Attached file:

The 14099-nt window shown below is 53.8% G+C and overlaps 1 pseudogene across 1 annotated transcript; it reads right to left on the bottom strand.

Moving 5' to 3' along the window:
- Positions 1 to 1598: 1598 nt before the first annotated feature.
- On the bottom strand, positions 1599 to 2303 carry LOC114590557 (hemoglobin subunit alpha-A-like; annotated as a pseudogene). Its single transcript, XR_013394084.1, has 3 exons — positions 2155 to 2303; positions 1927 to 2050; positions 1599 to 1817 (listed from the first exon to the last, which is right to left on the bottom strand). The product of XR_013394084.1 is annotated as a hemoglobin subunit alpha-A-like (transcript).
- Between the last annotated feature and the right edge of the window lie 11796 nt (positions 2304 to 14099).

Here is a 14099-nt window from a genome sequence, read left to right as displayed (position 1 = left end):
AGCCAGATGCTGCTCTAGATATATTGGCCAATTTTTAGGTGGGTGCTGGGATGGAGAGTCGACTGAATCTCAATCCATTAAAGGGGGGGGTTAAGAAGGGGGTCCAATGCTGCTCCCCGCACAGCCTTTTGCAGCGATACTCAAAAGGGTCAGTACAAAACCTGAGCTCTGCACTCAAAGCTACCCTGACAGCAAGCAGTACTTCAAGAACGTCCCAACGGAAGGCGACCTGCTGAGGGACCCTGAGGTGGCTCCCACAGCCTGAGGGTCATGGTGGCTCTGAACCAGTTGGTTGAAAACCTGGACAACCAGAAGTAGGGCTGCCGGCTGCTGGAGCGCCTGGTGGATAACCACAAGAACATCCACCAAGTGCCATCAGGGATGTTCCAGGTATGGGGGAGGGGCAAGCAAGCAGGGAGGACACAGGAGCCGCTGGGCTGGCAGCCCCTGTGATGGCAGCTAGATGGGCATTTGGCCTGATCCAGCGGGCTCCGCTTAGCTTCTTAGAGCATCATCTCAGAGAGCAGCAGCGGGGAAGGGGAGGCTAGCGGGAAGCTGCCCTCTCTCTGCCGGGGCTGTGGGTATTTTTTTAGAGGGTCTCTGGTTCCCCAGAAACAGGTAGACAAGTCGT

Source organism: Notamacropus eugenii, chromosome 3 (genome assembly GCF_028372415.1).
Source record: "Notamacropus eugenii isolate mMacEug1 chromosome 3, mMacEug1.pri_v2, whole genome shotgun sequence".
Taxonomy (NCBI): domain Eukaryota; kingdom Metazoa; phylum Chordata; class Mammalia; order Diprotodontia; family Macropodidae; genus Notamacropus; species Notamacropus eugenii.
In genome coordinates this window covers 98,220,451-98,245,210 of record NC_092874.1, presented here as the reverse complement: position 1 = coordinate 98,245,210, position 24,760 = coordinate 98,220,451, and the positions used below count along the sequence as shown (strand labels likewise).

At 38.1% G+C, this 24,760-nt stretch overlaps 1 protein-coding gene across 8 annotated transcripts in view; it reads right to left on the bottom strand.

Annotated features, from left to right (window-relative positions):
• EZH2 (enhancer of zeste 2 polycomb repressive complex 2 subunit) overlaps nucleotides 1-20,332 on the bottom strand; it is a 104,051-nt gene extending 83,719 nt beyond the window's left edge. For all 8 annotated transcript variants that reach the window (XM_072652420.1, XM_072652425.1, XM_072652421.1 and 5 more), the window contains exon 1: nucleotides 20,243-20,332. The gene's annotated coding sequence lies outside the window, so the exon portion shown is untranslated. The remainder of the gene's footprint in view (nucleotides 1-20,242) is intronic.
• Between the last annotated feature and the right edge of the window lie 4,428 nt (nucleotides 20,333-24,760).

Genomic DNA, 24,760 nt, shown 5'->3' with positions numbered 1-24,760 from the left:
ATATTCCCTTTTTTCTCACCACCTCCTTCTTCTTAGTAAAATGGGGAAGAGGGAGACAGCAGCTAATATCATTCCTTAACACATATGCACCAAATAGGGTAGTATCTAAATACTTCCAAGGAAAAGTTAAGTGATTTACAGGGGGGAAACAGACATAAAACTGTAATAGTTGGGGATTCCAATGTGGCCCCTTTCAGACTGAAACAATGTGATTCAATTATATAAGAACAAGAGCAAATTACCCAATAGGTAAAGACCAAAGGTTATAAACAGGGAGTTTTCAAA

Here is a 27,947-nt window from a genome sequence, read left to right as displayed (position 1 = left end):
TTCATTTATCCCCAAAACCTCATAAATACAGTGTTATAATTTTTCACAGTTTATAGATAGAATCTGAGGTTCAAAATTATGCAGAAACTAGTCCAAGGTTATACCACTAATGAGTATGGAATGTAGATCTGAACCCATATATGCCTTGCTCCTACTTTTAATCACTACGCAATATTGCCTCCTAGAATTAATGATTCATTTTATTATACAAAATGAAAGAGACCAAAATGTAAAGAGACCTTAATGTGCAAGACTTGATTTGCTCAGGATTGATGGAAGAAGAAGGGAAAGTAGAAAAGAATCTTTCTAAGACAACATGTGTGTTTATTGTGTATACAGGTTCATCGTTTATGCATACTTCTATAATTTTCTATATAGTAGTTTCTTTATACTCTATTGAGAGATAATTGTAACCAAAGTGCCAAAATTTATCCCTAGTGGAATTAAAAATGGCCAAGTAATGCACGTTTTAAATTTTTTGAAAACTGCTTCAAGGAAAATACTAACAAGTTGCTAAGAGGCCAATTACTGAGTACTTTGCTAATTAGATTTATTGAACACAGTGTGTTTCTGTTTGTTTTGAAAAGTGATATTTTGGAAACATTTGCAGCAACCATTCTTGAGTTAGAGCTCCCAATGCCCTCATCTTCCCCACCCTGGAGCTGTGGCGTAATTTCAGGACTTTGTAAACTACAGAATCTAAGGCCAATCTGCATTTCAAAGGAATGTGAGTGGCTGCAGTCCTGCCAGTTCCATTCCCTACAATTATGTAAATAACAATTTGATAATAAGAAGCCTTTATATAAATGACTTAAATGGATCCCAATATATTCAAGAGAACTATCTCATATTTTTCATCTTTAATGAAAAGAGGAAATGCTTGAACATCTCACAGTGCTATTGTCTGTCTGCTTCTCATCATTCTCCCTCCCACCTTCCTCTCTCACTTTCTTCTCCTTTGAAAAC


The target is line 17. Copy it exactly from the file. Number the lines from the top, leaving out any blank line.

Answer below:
ATATTCCCTTTTTTCTCACCACCTCCTTCTTCTTAGTAAAATGGGGAAGAGGGAGACAGCAGCTAATATCATTCCTTAACACATATGCACCAAATAGGGTAGTATCTAAATACTTCCAAGGAAAAGTTAAGTGATTTACAGGGGGGAAACAGACATAAAACTGTAATAGTTGGGGATTCCAATGTGGCCCCTTTCAGACTGAAACAATGTGATTCAATTATATAAGAACAAGAGCAAATTACCCAATAGGTAAAGACCAAAGGTTATAAACAGGGAGTTTTCAAA